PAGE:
China is the world's second-largest cotton producer. Xinjiang accounts for around 80% to 90% of the country's production
In a yet another blow to China, leading Japanese apparel companies World and Mizuno have decided to ban the usage of Xinjiang cotton over the human rights violations by the Chinese government against the ethnic minority Muslims, primarily the Uyghurs, in the region.
Nikkei Asia, which in early April began surveying 50 big-listed companies in the apparel and sporting goods industries on the issue of sourcing from the western Chinese province, reported that Sports brand Mizuno and apparel companies World and Cox will not be buying Xinjiang cotton.
"Since there are such risks, we should not advertise and sell [Xinjiang cotton products] at this stage," World's president Nobuteru Suzuki told Nikkei while referring to the suspected human rights abuses of Muslim Uyghurs in Xinjiang.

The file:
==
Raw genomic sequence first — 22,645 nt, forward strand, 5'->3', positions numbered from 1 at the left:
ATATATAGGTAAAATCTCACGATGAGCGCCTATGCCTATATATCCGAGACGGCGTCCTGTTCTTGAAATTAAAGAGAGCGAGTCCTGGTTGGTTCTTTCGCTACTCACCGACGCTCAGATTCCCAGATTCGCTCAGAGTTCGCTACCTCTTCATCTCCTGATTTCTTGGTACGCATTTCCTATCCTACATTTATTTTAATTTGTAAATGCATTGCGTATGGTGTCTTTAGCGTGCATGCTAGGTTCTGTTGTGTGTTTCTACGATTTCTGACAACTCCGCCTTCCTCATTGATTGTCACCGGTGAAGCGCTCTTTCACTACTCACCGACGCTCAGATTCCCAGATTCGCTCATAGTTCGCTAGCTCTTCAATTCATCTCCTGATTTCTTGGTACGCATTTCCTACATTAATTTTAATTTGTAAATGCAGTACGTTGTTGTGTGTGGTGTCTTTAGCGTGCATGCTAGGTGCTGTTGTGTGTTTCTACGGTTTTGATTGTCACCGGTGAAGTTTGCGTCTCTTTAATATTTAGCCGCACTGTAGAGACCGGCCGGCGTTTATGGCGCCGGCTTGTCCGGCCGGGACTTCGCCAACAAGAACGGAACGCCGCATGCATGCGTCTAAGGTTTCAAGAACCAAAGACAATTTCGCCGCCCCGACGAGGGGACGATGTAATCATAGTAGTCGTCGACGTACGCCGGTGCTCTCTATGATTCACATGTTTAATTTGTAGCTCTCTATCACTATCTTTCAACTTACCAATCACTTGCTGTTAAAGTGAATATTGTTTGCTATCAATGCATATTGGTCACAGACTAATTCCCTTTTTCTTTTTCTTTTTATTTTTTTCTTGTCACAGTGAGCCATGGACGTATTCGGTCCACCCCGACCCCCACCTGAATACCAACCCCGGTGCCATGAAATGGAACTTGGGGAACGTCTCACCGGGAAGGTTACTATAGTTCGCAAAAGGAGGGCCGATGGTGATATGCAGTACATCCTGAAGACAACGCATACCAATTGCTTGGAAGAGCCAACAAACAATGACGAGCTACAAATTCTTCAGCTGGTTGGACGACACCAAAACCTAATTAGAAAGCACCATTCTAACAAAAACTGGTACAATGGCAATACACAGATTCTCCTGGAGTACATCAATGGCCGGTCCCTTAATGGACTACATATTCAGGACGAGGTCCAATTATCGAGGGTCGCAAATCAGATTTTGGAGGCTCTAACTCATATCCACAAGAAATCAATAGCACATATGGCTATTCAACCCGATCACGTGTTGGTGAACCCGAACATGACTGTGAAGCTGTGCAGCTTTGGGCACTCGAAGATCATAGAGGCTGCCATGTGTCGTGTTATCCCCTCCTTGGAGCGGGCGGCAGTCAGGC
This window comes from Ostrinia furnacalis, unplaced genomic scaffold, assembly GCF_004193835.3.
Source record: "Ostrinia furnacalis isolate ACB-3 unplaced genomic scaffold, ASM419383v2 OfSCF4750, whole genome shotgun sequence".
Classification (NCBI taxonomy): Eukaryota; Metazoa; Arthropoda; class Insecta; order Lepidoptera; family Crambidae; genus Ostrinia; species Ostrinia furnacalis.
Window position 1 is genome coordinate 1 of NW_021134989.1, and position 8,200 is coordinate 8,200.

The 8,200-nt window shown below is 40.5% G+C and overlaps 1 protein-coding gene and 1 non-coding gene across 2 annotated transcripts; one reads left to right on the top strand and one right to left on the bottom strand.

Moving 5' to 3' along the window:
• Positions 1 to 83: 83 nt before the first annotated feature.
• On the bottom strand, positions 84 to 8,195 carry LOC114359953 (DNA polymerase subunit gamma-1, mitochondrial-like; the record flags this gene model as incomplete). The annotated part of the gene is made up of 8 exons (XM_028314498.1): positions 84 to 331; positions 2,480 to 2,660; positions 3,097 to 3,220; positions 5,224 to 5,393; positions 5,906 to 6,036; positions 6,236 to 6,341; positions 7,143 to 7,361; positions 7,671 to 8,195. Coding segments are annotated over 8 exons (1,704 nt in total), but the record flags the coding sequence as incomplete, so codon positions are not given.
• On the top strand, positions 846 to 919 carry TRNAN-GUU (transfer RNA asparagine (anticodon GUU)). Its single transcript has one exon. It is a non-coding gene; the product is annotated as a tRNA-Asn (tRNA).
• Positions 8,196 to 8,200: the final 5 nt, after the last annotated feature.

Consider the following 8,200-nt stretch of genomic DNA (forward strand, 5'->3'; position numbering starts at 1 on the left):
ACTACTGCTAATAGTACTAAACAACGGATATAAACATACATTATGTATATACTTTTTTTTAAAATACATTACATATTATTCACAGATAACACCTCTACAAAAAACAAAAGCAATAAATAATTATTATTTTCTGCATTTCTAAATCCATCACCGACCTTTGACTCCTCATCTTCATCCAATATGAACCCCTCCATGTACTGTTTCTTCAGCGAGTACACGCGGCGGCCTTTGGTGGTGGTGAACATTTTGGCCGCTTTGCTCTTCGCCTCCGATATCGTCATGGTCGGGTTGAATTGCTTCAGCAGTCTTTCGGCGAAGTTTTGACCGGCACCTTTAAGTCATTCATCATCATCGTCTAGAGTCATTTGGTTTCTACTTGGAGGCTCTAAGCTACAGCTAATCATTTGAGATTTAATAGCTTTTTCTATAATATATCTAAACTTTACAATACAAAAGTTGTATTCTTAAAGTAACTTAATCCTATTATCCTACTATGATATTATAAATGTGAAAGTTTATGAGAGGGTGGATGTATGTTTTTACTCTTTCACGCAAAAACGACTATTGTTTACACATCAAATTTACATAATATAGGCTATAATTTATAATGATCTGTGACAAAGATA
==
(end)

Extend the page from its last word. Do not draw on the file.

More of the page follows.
Clothing retailer Shimamura said it is temporarily suspending sourcing from Xinjiang. "We cannot visit the site and check the real situation," President Makoto Suzuki said. Shimamura staff used to visit Xinjiang regularly, but traveling has been difficult because of the Covid-19 pandemic, Suzuki said.
Thirteen major companies, including Fast Retailing, Aoyama Trading, Asics, Descente and Gunze, did not respond to inquiries from Nikkei.
China is the world's second-largest cotton producer. Xinjiang accounts for around 80% to 90% of the country's production. "It is difficult not to use Xinjiang cotton at all, because it is high quality for low cost," said one apparel company representative.
Nikkei reported that U.S. investor organization ICCR has asked 47 companies suspected of benefiting from forced labor in Xinjiang, including Fast Retailing, to disclose details on their suppliers. Swedish apparel giant Hennes & Mauritz has announced it will no longer do business with Chinese companies that have factories in Xinjiang.